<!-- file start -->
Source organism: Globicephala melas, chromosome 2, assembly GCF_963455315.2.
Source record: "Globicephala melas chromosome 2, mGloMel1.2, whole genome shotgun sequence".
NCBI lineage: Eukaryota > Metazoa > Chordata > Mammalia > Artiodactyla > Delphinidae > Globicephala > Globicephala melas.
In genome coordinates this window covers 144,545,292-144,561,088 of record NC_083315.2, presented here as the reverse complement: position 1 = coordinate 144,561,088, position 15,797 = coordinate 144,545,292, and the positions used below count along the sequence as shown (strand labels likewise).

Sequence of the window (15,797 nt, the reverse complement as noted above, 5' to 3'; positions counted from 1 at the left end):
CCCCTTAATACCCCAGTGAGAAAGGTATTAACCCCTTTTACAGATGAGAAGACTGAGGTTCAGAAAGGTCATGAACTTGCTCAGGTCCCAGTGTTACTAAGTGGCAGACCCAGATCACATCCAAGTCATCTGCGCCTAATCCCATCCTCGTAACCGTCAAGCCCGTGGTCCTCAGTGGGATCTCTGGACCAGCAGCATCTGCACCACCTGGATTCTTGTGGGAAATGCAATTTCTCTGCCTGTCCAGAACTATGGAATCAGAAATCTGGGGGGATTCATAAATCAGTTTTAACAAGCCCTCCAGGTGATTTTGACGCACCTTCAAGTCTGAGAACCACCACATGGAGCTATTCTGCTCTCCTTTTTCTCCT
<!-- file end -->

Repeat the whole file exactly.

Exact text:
Source organism: Globicephala melas, chromosome 2, assembly GCF_963455315.2.
Source record: "Globicephala melas chromosome 2, mGloMel1.2, whole genome shotgun sequence".
NCBI lineage: Eukaryota > Metazoa > Chordata > Mammalia > Artiodactyla > Delphinidae > Globicephala > Globicephala melas.
In genome coordinates this window covers 144,545,292-144,561,088 of record NC_083315.2, presented here as the reverse complement: position 1 = coordinate 144,561,088, position 15,797 = coordinate 144,545,292, and the positions used below count along the sequence as shown (strand labels likewise).

Sequence of the window (15,797 nt, the reverse complement as noted above, 5' to 3'; positions counted from 1 at the left end):
CCCCTTAATACCCCAGTGAGAAAGGTATTAACCCCTTTTACAGATGAGAAGACTGAGGTTCAGAAAGGTCATGAACTTGCTCAGGTCCCAGTGTTACTAAGTGGCAGACCCAGATCACATCCAAGTCATCTGCGCCTAATCCCATCCTCGTAACCGTCAAGCCCGTGGTCCTCAGTGGGATCTCTGGACCAGCAGCATCTGCACCACCTGGATTCTTGTGGGAAATGCAATTTCTCTGCCTGTCCAGAACTATGGAATCAGAAATCTGGGGGGATTCATAAATCAGTTTTAACAAGCCCTCCAGGTGATTTTGACGCACCTTCAAGTCTGAGAACCACCACATGGAGCTATTCTGCTCTCCTTTTTCTCCT